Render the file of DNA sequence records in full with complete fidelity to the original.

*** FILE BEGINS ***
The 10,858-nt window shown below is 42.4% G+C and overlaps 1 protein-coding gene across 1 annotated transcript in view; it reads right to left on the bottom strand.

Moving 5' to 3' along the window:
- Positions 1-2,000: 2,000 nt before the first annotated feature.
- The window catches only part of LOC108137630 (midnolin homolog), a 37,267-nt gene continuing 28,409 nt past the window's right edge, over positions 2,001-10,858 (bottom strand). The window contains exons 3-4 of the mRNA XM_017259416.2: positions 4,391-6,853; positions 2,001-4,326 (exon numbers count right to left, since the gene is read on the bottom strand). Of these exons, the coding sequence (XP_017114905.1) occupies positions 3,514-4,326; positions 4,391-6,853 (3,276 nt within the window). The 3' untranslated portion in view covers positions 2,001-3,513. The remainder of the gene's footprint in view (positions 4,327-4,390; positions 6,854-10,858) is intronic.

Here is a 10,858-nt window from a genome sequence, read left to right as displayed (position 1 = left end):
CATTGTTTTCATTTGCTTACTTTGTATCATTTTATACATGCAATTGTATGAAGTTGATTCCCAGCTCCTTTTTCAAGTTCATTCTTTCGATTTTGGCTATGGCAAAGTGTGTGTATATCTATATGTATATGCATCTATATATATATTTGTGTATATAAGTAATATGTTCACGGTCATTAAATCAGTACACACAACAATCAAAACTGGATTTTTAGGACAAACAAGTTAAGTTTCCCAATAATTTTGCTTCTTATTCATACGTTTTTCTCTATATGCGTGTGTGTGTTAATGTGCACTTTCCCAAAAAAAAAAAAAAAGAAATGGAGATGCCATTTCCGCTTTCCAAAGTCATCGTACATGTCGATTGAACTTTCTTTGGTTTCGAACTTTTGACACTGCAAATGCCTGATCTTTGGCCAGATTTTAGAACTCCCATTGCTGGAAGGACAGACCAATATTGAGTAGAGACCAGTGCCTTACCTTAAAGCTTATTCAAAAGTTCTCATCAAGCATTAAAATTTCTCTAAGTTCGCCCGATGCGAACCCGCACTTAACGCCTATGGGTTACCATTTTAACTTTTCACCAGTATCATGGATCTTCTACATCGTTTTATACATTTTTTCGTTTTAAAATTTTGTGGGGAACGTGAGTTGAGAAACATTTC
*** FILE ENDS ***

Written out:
The 10,858-nt window shown below is 42.4% G+C and overlaps 1 protein-coding gene across 1 annotated transcript in view; it reads right to left on the bottom strand.

Moving 5' to 3' along the window:
- Positions 1-2,000: 2,000 nt before the first annotated feature.
- The window catches only part of LOC108137630 (midnolin homolog), a 37,267-nt gene continuing 28,409 nt past the window's right edge, over positions 2,001-10,858 (bottom strand). The window contains exons 3-4 of the mRNA XM_017259416.2: positions 4,391-6,853; positions 2,001-4,326 (exon numbers count right to left, since the gene is read on the bottom strand). Of these exons, the coding sequence (XP_017114905.1) occupies positions 3,514-4,326; positions 4,391-6,853 (3,276 nt within the window). The 3' untranslated portion in view covers positions 2,001-3,513. The remainder of the gene's footprint in view (positions 4,327-4,390; positions 6,854-10,858) is intronic.

Here is a 10,858-nt window from a genome sequence, read left to right as displayed (position 1 = left end):
CATTGTTTTCATTTGCTTACTTTGTATCATTTTATACATGCAATTGTATGAAGTTGATTCCCAGCTCCTTTTTCAAGTTCATTCTTTCGATTTTGGCTATGGCAAAGTGTGTGTATATCTATATGTATATGCATCTATATATATATTTGTGTATATAAGTAATATGTTCACGGTCATTAAATCAGTACACACAACAATCAAAACTGGATTTTTAGGACAAACAAGTTAAGTTTCCCAATAATTTTGCTTCTTATTCATACGTTTTTCTCTATATGCGTGTGTGTGTTAATGTGCACTTTCCCAAAAAAAAAAAAAAAGAAATGGAGATGCCATTTCCGCTTTCCAAAGTCATCGTACATGTCGATTGAACTTTCTTTGGTTTCGAACTTTTGACACTGCAAATGCCTGATCTTTGGCCAGATTTTAGAACTCCCATTGCTGGAAGGACAGACCAATATTGAGTAGAGACCAGTGCCTTACCTTAAAGCTTATTCAAAAGTTCTCATCAAGCATTAAAATTTCTCTAAGTTCGCCCGATGCGAACCCGCACTTAACGCCTATGGGTTACCATTTTAACTTTTCACCAGTATCATGGATCTTCTACATCGTTTTATACATTTTTTCGTTTTAAAATTTTGTGGGGAACGTGAGTTGAGAAACATTTC